Zipline: Deploying Drones to Save Lives
Delivering blood and other essential medical products in remote areas can be quite challenging—meaning patients often don’t get the supplies they so desperately need fast enough, if at all. Drivers must deal with rough terrain and gaps in infrastructure, just a few of the issues that can cost precious time.
In Rwanda, for example, it often takes hours for hospitals to pick up blood at a regional center, hours many patients don’t have. That changed for the western part of the country in 2016, when the Government of Rwanda contracted Zipline International, headquartered in San Francisco, to launch the world’s first national drone delivery operation. Zipline established one distribution center with 15 Unmanned Aircraft Systems (UAS) to deliver blood, plasma and platelets to 21 hospitals, and plans to open a second distribution center later this year to cover the eastern side of the country.
The Zipline drones (Zips) can deliver blood directly to remote clinics in approximately 30 minutes or less, flying over washed out roads and unpassable mountains. So far, Zips have transported more than 15,000 units of blood and about a third of those missions have been emergency deliveries where someone’s life was on the line.
When developing a solution for such a critical mission, the team at Zipline knew not just any UAS would do, said Bryan Wade, Zipline’s electrical engineer who leads the development of the aircraft.
“We’re flying in places with low infrastructure so we needed a robust system that could operate in rural settings as well as around buildings and different sources of interference,” Wade said. “It had to be able to operate in the real world, not just under ideal conditions. We knew it would be flying in some of the hottest and coldest places in the world.”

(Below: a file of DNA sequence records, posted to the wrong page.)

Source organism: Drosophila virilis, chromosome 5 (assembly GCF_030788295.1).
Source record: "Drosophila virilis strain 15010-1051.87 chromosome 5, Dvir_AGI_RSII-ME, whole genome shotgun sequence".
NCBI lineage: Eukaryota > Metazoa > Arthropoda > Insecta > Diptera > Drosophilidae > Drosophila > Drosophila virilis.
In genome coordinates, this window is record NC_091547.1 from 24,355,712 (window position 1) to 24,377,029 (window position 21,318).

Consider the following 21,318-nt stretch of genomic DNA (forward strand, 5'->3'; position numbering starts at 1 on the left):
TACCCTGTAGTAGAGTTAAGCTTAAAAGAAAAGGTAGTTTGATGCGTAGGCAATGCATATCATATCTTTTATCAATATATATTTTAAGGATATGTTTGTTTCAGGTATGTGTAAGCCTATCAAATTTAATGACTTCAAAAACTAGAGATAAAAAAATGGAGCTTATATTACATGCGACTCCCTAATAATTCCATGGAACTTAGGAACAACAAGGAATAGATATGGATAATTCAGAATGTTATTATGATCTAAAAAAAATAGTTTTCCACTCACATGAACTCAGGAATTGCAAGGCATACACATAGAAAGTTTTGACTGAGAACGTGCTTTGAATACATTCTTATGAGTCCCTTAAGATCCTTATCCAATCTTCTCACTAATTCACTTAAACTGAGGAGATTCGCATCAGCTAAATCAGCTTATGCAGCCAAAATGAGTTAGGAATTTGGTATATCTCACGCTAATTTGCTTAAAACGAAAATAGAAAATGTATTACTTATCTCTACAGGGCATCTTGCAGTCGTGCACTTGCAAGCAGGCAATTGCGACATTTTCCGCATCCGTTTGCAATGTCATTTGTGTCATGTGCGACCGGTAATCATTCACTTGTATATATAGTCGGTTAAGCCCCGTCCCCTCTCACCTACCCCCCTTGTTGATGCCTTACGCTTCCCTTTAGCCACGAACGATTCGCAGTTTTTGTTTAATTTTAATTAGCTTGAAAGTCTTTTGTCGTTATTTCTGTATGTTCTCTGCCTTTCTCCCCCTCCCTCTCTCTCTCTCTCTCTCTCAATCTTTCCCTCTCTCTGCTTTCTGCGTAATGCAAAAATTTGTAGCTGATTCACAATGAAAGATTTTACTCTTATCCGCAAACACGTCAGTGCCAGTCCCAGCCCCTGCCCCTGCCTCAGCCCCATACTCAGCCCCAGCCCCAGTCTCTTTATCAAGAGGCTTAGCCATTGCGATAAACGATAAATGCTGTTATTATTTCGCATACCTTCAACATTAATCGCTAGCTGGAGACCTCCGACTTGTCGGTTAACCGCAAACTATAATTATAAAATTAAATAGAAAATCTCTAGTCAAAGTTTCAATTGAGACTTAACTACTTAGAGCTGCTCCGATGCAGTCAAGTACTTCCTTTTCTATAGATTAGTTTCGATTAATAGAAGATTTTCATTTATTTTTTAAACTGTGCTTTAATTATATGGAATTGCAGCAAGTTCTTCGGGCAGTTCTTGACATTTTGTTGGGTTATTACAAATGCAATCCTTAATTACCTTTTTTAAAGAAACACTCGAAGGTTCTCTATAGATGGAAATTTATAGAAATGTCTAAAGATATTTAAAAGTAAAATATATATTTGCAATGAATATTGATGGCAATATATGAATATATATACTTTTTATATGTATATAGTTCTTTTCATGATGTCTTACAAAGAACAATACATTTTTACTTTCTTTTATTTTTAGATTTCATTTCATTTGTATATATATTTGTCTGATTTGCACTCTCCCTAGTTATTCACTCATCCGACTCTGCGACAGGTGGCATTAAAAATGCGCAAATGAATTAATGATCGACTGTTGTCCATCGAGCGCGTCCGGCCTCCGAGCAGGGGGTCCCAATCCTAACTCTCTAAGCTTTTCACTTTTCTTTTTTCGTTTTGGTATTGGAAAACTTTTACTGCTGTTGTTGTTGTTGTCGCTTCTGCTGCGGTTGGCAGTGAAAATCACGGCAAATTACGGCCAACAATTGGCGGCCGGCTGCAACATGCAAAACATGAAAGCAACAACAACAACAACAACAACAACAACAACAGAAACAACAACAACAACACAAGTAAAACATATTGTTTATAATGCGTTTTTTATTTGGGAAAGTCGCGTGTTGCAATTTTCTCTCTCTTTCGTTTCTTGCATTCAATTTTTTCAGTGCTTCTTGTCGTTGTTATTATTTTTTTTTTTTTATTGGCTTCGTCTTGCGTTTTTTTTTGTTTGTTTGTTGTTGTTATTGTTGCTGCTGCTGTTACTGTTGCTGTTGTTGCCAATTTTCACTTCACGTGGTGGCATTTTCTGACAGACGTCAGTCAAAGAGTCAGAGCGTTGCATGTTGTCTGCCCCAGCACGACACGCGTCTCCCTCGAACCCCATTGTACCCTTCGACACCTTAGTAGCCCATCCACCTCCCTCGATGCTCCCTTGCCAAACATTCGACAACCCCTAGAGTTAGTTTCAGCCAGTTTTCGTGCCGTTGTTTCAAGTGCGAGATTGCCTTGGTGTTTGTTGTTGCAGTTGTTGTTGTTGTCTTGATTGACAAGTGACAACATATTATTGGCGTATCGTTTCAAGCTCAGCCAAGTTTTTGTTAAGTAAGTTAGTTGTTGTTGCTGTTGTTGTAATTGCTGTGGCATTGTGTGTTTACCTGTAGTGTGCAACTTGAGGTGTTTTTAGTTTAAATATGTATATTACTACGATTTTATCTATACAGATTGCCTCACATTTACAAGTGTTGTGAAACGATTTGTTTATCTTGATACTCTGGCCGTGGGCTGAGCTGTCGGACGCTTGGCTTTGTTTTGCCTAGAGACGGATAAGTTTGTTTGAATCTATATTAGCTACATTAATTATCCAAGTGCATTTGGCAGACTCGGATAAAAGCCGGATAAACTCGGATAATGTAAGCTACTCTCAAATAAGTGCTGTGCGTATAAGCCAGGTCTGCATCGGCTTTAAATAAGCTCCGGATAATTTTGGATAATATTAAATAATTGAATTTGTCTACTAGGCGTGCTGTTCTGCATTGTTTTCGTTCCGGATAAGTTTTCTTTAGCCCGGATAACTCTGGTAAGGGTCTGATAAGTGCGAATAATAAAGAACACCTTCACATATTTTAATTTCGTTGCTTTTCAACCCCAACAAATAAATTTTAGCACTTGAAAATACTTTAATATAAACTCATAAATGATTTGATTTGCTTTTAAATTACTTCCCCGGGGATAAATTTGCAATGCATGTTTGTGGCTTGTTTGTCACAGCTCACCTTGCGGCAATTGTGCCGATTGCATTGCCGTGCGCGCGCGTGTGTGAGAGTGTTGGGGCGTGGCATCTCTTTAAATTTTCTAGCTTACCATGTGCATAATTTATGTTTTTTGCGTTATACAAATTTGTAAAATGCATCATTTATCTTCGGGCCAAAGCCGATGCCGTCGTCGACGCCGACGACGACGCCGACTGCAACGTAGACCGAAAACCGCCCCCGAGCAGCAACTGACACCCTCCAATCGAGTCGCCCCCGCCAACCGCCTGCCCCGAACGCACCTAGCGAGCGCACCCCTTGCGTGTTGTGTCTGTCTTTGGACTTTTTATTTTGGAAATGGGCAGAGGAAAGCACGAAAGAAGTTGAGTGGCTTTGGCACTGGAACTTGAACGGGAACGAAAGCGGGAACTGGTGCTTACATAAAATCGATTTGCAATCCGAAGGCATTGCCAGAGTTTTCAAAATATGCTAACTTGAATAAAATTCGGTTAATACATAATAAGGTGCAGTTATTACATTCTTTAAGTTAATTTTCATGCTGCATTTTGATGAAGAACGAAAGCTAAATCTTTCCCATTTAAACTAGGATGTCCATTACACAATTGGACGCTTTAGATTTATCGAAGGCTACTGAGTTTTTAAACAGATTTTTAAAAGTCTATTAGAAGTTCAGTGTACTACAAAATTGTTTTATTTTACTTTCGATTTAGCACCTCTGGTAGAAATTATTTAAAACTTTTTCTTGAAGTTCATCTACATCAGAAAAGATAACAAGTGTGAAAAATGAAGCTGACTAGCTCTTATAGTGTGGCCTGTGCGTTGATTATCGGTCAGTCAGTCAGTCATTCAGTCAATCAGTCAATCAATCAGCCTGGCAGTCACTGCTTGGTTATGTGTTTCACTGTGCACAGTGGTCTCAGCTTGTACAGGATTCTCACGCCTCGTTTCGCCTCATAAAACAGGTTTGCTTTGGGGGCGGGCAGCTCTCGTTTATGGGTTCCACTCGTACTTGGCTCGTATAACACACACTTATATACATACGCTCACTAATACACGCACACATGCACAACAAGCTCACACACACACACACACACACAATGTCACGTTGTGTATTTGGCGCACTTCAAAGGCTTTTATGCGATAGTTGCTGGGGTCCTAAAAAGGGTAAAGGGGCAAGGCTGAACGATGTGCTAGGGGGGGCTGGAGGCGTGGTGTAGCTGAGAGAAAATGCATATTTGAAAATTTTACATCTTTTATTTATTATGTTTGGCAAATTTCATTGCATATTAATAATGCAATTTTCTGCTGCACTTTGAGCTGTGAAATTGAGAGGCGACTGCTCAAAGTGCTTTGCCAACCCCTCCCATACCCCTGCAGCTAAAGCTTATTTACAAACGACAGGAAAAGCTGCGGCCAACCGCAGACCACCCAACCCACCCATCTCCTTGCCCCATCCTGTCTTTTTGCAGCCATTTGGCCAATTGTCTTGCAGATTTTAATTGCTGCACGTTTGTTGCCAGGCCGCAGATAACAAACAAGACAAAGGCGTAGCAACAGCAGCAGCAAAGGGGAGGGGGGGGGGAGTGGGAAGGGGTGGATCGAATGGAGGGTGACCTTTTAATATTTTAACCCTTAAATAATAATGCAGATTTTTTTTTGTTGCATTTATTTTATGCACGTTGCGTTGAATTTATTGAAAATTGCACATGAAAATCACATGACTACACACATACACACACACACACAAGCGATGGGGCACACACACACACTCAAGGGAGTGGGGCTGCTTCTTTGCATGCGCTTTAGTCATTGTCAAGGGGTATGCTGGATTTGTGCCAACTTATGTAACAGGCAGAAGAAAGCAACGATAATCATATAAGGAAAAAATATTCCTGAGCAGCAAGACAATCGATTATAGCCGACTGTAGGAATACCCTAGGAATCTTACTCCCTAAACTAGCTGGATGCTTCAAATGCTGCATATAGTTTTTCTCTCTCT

To ensure the Zips could achieve centimetre-level positioning accuracy—which is key when delivering packages at the clinics and when returning to the Zipline Distribution Center—the team opted to go with NovAtel’s OEM719 multi-frequency GNSS receiver with Real-Time Kinematic (RTK) positioning. They knew from their testing that NovAtel offered the best GNSS receivers on the market, so Zipline incorporated the OEM719 into all of the Zips as well as the ground infrastructure at the distribution center.
How the Zips use the OEM719
Zips must achieve centimetre-level accuracy when dropping off packages at the clinics, Wade said. The drones never actually land at a site, but must be able to place the package, which makes its way to the ground via parachute, in a small designated area that’s about the size of two parking spaces. Hospital staff know exactly where to find the package, so they can pick it up and deliver it to the doctor and patient who need it as soon as possible. There really is no room, or time, for error.
No special infrastructure is required for the receivers, Wade said, so there’s no need to install anything at the hospital sites. The RTK and dual-frequency the receiver offers provides the accuracy and speed the Zips need to do their job.
How does the OEM719 help with speed? Typically, it takes time for receivers to lock onto the satellites with centimetre-level accuracy when a UAS is turned on, Wade said. NovAtel’s dual-frequency RTK speeds up this process. When the Zipline team receives a text from a clinic indicating they need blood right away, they can turn on and launch the vehicle within seconds.